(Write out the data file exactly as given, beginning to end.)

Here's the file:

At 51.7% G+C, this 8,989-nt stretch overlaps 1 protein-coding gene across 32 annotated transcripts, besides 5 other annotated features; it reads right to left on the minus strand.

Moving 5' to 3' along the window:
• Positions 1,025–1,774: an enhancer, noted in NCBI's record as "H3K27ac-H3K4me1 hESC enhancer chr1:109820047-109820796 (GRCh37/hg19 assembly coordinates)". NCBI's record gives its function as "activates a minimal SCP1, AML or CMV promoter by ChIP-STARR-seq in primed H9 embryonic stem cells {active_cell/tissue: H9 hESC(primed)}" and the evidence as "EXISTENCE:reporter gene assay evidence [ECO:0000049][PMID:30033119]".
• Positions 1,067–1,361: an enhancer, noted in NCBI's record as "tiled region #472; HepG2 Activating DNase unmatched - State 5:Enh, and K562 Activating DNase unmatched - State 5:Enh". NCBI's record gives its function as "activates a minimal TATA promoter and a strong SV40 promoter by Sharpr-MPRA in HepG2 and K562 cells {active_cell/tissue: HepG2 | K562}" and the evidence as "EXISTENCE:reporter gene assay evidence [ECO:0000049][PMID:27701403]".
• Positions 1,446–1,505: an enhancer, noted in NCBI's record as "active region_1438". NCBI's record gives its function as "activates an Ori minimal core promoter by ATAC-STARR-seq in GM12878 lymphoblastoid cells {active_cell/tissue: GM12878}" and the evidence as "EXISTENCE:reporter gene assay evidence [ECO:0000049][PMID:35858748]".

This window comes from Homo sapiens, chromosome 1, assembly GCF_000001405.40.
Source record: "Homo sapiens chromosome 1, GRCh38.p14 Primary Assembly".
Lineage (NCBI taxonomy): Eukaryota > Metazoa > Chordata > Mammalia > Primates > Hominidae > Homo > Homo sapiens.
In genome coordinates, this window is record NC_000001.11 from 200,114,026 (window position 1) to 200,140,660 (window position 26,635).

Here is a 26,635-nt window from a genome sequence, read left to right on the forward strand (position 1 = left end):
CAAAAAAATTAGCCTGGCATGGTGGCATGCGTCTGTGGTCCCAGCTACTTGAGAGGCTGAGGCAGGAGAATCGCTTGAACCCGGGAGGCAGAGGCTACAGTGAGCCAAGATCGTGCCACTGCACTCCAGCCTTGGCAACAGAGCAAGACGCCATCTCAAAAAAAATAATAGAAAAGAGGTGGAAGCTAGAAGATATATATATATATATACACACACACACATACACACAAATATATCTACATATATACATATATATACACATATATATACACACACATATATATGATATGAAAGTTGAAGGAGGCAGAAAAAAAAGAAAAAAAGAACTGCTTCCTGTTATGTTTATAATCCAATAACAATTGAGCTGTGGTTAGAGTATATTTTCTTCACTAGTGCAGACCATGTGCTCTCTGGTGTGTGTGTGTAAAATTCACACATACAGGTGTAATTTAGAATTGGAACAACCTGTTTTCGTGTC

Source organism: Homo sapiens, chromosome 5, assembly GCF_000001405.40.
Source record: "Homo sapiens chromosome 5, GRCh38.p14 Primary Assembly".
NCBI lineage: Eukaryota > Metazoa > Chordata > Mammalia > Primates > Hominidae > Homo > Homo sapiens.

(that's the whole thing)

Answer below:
At 51.7% G+C, this 8,989-nt stretch overlaps 1 protein-coding gene across 32 annotated transcripts, besides 5 other annotated features; it reads right to left on the minus strand.

Moving 5' to 3' along the window:
• Positions 1,025–1,774: an enhancer, noted in NCBI's record as "H3K27ac-H3K4me1 hESC enhancer chr1:109820047-109820796 (GRCh37/hg19 assembly coordinates)". NCBI's record gives its function as "activates a minimal SCP1, AML or CMV promoter by ChIP-STARR-seq in primed H9 embryonic stem cells {active_cell/tissue: H9 hESC(primed)}" and the evidence as "EXISTENCE:reporter gene assay evidence [ECO:0000049][PMID:30033119]".
• Positions 1,067–1,361: an enhancer, noted in NCBI's record as "tiled region #472; HepG2 Activating DNase unmatched - State 5:Enh, and K562 Activating DNase unmatched - State 5:Enh". NCBI's record gives its function as "activates a minimal TATA promoter and a strong SV40 promoter by Sharpr-MPRA in HepG2 and K562 cells {active_cell/tissue: HepG2 | K562}" and the evidence as "EXISTENCE:reporter gene assay evidence [ECO:0000049][PMID:27701403]".
• Positions 1,446–1,505: an enhancer, noted in NCBI's record as "active region_1438". NCBI's record gives its function as "activates an Ori minimal core promoter by ATAC-STARR-seq in GM12878 lymphoblastoid cells {active_cell/tissue: GM12878}" and the evidence as "EXISTENCE:reporter gene assay evidence [ECO:0000049][PMID:35858748]".

This window comes from Homo sapiens, chromosome 1, assembly GCF_000001405.40.
Source record: "Homo sapiens chromosome 1, GRCh38.p14 Primary Assembly".
Lineage (NCBI taxonomy): Eukaryota > Metazoa > Chordata > Mammalia > Primates > Hominidae > Homo > Homo sapiens.
In genome coordinates, this window is record NC_000001.11 from 200,114,026 (window position 1) to 200,140,660 (window position 26,635).

Here is a 26,635-nt window from a genome sequence, read left to right on the forward strand (position 1 = left end):
CAAAAAAATTAGCCTGGCATGGTGGCATGCGTCTGTGGTCCCAGCTACTTGAGAGGCTGAGGCAGGAGAATCGCTTGAACCCGGGAGGCAGAGGCTACAGTGAGCCAAGATCGTGCCACTGCACTCCAGCCTTGGCAACAGAGCAAGACGCCATCTCAAAAAAAATAATAGAAAAGAGGTGGAAGCTAGAAGATATATATATATATATACACACACACACATACACACAAATATATCTACATATATACATATATATACACATATATATACACACACATATATATGATATGAAAGTTGAAGGAGGCAGAAAAAAAAGAAAAAAAGAACTGCTTCCTGTTATGTTTATAATCCAATAACAATTGAGCTGTGGTTAGAGTATATTTTCTTCACTAGTGCAGACCATGTGCTCTCTGGTGTGTGTGTGTAAAATTCACACATACAGGTGTAATTTAGAATTGGAACAACCTGTTTTCGTGTC

Source organism: Homo sapiens, chromosome 5, assembly GCF_000001405.40.
Source record: "Homo sapiens chromosome 5, GRCh38.p14 Primary Assembly".
NCBI lineage: Eukaryota > Metazoa > Chordata > Mammalia > Primates > Hominidae > Homo > Homo sapiens.